The Gulf of Corinth lies east-west and we have had fresh westerlies whistling into our faces, between the snowy tops of Mounts Parnassus and Olympia. A slow slog against short little seas. But at least with blue skies. We stopped at Itea for a grand consolation prize – the Navel of the World. A picture is worth a thousand words, they say – see the Delphi post for first known images of this extraordinary site. Well worth all the effort of getting to Itea. I had forgotten about beating to windward – how easily a boat becomes something in which you just hang on, with life reduced to the barest essentials.
Finally, at Trizonia Island, we gave up and hung securely at anchor for two days as rain squalls roared overhead and the wind whistled through the rigging. A perfect opportunity for boys to do boat things. Pasha helped me remove Mr Aries from the stern for much needed repairs, something I had not been looking forward to. I had only just rebuilt the dear old thing in Scotland, so the tight lower shaft bearing had come as a surprise and a disappointment. We reamed and polished it to perfection and now it should be ready for another 25 years of service. If only I were.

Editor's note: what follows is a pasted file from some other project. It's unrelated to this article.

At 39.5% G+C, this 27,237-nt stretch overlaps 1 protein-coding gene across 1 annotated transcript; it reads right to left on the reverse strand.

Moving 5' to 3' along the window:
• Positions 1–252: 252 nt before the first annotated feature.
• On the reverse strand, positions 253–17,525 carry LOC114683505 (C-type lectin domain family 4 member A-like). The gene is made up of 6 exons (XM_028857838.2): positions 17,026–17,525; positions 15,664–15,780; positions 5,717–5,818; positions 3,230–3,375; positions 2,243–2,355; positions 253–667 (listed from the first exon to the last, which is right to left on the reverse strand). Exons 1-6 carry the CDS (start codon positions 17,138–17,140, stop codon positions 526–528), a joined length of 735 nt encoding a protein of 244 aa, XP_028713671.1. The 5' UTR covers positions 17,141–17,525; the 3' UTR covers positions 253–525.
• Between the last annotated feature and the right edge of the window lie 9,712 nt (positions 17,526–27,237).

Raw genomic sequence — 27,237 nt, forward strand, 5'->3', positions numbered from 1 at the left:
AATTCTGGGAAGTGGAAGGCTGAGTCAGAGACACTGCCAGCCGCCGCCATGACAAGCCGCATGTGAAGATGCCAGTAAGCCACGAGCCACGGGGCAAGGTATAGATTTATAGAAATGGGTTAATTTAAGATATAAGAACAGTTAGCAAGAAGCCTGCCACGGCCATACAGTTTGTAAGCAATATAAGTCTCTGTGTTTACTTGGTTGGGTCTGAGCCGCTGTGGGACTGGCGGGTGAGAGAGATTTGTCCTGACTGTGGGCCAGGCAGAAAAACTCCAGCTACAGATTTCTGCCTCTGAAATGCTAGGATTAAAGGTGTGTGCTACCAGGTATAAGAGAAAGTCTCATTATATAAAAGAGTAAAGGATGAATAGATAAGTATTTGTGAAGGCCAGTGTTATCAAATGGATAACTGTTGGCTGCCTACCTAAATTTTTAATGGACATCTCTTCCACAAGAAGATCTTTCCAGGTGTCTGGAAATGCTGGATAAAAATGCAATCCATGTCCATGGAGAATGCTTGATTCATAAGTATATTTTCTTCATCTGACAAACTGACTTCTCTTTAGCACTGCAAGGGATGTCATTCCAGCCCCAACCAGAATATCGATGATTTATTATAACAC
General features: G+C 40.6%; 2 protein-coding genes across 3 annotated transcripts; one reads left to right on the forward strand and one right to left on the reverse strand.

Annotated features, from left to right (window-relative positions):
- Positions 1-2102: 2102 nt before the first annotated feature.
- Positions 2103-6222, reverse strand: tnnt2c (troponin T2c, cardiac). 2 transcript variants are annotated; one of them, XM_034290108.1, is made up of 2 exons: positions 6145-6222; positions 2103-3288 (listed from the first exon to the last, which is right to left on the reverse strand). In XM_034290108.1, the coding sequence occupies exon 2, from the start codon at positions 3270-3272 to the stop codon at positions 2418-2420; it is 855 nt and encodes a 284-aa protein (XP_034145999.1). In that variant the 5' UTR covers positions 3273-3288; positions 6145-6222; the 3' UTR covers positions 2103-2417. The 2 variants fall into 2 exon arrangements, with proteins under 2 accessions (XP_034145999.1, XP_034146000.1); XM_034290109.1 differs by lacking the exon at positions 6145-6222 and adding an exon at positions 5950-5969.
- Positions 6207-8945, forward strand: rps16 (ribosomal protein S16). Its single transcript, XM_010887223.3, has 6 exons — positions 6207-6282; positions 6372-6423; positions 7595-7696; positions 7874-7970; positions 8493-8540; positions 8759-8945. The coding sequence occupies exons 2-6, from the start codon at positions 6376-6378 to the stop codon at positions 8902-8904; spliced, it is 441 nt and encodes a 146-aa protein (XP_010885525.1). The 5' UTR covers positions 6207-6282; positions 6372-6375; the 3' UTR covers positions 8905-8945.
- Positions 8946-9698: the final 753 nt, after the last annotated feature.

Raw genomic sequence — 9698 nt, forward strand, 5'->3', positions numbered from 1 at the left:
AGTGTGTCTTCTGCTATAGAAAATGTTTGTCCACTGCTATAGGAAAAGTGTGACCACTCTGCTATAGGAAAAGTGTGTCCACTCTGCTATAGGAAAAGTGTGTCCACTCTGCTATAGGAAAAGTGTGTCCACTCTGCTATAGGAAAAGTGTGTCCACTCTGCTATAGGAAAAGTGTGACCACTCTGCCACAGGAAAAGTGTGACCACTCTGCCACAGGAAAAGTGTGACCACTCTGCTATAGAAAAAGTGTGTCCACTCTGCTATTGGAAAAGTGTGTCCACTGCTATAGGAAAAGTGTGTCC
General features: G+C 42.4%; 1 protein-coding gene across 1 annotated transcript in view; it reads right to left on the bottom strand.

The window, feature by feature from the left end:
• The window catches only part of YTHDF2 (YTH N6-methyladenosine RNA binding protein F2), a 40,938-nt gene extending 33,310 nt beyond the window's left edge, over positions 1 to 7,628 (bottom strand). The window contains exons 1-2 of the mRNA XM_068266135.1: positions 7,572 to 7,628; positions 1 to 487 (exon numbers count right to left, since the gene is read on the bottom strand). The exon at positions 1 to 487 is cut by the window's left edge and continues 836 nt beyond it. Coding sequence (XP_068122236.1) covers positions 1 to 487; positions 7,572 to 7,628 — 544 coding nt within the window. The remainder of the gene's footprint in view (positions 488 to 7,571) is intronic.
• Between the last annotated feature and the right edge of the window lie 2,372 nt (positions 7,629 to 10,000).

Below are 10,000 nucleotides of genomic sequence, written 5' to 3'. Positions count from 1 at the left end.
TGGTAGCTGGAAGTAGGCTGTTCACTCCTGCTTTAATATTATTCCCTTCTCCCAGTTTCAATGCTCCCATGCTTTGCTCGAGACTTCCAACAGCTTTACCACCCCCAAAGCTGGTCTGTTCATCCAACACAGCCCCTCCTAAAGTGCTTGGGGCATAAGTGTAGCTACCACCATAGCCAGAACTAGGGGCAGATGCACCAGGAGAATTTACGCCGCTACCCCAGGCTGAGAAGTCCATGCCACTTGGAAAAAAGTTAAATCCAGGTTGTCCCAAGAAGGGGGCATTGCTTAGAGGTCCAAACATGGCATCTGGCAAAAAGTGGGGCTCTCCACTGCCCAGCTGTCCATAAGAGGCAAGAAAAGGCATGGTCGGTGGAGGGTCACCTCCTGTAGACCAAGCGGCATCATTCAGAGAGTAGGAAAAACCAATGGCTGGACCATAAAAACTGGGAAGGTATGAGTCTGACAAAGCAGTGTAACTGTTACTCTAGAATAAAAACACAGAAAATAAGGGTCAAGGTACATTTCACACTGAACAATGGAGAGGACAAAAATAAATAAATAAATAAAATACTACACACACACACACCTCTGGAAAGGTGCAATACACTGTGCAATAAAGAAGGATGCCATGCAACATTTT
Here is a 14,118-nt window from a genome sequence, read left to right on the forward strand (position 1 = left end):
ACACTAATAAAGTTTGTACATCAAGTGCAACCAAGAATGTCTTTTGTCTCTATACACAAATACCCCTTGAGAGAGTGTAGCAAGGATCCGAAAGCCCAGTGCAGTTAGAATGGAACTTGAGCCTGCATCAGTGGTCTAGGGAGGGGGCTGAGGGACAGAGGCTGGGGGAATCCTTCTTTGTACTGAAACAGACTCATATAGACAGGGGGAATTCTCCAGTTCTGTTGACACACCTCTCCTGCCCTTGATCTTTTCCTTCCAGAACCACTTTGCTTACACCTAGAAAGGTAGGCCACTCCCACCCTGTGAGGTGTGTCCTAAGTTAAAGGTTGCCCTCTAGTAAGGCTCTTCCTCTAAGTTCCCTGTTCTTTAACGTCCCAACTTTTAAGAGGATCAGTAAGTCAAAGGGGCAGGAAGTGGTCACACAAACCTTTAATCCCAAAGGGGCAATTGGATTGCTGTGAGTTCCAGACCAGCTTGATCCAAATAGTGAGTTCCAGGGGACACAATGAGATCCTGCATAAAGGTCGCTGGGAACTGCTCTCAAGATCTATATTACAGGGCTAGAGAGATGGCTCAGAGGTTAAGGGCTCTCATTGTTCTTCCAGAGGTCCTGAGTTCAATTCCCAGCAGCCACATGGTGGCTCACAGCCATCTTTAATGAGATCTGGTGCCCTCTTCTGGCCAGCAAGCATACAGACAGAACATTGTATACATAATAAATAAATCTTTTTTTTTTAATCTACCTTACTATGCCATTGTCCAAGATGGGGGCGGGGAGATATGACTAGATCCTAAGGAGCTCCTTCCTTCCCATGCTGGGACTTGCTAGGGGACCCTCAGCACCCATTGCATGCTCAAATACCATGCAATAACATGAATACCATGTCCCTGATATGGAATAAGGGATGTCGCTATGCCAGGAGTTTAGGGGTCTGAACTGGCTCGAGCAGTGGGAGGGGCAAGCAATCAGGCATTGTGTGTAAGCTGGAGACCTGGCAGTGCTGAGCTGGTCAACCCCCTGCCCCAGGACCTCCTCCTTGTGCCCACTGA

Finally, in comfortable 20 knot winds and sparkling skies we worked our way west out of the gulf. Others motored, but we did well with a one reef and our lovely yankee. In much more gentlemanly breezes, once again Tatiana was again able to do her wonders in the galley. I very much enjoy her cooking except for those Russian breakfasts, which seem to comprise hot peppers, capers, salami and olives, together with a milky fish and sour cream mash. Perhaps with vodka it would be good, but for me, 3 strong coffees is better.
Apart from her endless reading and sitting serenely, Tatiana’s other great skill is what we call her route canal work. She safely took us through Corinth Canal, bleak little Levkos Channel and the dredged entrance into Igoumenitsa. Pasha does all the blokey stuff – pulling on ropes, manhandling sails and being generally enthusiastic. My specialty is power naps.
Now, tucked up at Gouvia Marina on Corfu, we can consider our stupidity (well, mine) filling the outboard and the Honda generator with diesel instead of petrol. How I detest these relentless reminders of my approaching senescence.
Here in Corfu there are a great many Eurovision Song Contest boats. How I long to see another cruising yacht, with a wind vane and diesel drums along the side deck.